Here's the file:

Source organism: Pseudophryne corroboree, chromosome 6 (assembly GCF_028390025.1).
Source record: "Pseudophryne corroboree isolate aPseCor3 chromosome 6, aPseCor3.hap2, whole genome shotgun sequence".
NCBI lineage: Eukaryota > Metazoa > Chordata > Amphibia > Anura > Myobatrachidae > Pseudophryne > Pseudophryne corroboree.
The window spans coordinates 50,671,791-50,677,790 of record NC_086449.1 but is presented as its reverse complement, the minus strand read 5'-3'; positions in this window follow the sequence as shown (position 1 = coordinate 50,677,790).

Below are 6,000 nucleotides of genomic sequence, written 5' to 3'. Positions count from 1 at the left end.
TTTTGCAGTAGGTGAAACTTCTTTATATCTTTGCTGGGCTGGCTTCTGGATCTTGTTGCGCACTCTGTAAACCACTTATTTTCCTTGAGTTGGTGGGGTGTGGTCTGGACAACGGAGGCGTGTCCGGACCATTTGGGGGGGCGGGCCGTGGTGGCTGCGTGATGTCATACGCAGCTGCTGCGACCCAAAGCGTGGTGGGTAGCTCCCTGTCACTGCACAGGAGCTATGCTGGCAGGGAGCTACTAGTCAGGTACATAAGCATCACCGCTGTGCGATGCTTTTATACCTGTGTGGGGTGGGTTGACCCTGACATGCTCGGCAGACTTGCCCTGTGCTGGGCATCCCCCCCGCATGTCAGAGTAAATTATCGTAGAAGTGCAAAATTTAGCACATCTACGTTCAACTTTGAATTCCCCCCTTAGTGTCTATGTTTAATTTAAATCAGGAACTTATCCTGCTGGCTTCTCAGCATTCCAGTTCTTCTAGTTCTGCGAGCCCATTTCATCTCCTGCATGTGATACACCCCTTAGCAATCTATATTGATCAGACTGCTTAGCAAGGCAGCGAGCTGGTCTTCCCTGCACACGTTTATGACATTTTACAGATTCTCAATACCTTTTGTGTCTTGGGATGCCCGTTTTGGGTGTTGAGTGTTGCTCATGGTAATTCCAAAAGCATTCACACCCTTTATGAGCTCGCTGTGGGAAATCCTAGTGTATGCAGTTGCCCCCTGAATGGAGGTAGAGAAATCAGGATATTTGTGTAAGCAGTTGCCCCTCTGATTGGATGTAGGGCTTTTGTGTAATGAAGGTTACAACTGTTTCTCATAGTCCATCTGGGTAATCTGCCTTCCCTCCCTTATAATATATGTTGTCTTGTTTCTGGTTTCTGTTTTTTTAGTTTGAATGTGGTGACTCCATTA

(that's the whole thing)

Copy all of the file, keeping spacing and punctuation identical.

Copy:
Source organism: Pseudophryne corroboree, chromosome 6 (assembly GCF_028390025.1).
Source record: "Pseudophryne corroboree isolate aPseCor3 chromosome 6, aPseCor3.hap2, whole genome shotgun sequence".
NCBI lineage: Eukaryota > Metazoa > Chordata > Amphibia > Anura > Myobatrachidae > Pseudophryne > Pseudophryne corroboree.
The window spans coordinates 50,671,791-50,677,790 of record NC_086449.1 but is presented as its reverse complement, the minus strand read 5'-3'; positions in this window follow the sequence as shown (position 1 = coordinate 50,677,790).

Below are 6,000 nucleotides of genomic sequence, written 5' to 3'. Positions count from 1 at the left end.
TTTTGCAGTAGGTGAAACTTCTTTATATCTTTGCTGGGCTGGCTTCTGGATCTTGTTGCGCACTCTGTAAACCACTTATTTTCCTTGAGTTGGTGGGGTGTGGTCTGGACAACGGAGGCGTGTCCGGACCATTTGGGGGGGCGGGCCGTGGTGGCTGCGTGATGTCATACGCAGCTGCTGCGACCCAAAGCGTGGTGGGTAGCTCCCTGTCACTGCACAGGAGCTATGCTGGCAGGGAGCTACTAGTCAGGTACATAAGCATCACCGCTGTGCGATGCTTTTATACCTGTGTGGGGTGGGTTGACCCTGACATGCTCGGCAGACTTGCCCTGTGCTGGGCATCCCCCCCGCATGTCAGAGTAAATTATCGTAGAAGTGCAAAATTTAGCACATCTACGTTCAACTTTGAATTCCCCCCTTAGTGTCTATGTTTAATTTAAATCAGGAACTTATCCTGCTGGCTTCTCAGCATTCCAGTTCTTCTAGTTCTGCGAGCCCATTTCATCTCCTGCATGTGATACACCCCTTAGCAATCTATATTGATCAGACTGCTTAGCAAGGCAGCGAGCTGGTCTTCCCTGCACACGTTTATGACATTTTACAGATTCTCAATACCTTTTGTGTCTTGGGATGCCCGTTTTGGGTGTTGAGTGTTGCTCATGGTAATTCCAAAAGCATTCACACCCTTTATGAGCTCGCTGTGGGAAATCCTAGTGTATGCAGTTGCCCCCTGAATGGAGGTAGAGAAATCAGGATATTTGTGTAAGCAGTTGCCCCTCTGATTGGATGTAGGGCTTTTGTGTAATGAAGGTTACAACTGTTTCTCATAGTCCATCTGGGTAATCTGCCTTCCCTCCCTTATAATATATGTTGTCTTGTTTCTGGTTTCTGTTTTTTTAGTTTGAATGTGGTGACTCCATTA